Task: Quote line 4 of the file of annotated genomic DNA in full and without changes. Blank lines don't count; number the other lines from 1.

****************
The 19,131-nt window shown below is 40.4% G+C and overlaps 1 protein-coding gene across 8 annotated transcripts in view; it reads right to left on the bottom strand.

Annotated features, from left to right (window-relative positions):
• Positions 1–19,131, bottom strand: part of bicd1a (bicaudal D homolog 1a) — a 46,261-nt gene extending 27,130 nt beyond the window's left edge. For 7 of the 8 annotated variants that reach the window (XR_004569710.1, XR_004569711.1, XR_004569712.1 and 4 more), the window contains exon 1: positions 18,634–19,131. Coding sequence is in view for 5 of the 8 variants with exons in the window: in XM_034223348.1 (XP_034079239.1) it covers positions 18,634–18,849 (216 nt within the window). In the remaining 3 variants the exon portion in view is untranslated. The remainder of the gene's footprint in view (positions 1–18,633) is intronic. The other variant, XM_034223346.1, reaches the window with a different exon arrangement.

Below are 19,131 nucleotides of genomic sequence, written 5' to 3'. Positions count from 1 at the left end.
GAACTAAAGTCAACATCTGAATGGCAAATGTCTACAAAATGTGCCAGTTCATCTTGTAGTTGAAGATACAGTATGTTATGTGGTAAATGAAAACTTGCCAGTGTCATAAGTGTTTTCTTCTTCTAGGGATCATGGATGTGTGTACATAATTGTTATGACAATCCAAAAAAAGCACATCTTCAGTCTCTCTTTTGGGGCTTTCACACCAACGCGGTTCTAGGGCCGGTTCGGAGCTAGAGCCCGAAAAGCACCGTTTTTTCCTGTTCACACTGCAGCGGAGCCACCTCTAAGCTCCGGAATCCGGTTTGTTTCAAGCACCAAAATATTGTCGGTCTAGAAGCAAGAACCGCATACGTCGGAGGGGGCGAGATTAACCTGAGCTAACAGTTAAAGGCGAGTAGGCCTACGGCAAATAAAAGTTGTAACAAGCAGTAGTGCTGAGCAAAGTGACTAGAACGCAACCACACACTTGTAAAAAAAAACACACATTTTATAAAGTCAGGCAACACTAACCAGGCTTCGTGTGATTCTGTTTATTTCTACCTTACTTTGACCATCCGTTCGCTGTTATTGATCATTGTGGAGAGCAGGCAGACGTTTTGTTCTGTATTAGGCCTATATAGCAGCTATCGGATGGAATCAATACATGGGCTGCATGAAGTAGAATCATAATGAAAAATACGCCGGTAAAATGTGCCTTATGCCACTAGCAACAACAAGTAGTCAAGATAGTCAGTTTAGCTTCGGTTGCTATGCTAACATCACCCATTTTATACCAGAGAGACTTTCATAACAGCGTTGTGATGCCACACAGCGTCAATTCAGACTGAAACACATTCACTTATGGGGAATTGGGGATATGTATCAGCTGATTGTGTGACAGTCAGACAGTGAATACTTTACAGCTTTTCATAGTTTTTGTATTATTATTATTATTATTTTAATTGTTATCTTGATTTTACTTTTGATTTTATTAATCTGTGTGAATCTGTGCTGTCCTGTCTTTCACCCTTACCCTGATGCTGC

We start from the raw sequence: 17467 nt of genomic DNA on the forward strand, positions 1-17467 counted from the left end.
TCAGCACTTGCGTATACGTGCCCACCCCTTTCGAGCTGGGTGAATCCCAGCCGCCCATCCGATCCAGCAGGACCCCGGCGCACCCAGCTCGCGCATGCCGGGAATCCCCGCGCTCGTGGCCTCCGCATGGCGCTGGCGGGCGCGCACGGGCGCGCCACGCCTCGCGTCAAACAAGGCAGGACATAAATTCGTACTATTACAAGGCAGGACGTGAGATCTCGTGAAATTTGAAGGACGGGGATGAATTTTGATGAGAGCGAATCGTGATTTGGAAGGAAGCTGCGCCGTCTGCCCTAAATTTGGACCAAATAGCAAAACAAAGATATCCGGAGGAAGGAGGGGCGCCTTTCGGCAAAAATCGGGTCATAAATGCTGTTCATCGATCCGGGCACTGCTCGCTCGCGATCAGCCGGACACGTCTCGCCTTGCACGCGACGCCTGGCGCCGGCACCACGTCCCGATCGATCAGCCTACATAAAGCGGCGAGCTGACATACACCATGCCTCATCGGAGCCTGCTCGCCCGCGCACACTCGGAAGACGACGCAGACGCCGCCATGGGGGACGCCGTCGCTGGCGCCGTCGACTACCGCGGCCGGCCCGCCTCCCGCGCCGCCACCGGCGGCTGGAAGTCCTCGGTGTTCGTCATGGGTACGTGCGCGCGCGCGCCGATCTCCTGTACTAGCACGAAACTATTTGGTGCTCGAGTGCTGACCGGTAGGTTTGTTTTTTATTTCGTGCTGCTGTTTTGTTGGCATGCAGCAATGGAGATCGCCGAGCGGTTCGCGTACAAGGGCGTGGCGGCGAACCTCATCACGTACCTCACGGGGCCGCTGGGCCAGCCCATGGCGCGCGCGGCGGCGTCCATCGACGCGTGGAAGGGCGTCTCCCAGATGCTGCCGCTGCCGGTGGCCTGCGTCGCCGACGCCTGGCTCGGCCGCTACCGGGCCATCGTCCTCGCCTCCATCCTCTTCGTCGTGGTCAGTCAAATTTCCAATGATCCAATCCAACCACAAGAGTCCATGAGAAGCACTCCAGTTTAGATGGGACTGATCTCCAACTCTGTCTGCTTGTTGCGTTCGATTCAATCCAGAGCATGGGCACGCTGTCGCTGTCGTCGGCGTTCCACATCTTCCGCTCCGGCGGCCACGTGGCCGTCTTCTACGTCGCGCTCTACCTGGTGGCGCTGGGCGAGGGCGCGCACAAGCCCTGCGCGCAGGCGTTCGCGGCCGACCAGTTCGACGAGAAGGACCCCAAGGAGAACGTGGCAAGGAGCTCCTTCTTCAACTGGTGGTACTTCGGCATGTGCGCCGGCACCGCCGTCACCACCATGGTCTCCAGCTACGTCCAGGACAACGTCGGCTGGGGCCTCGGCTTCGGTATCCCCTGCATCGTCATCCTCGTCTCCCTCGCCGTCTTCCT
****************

Below are 19,131 nucleotides of genomic sequence, written 5' to 3'. Positions count from 1 at the left end.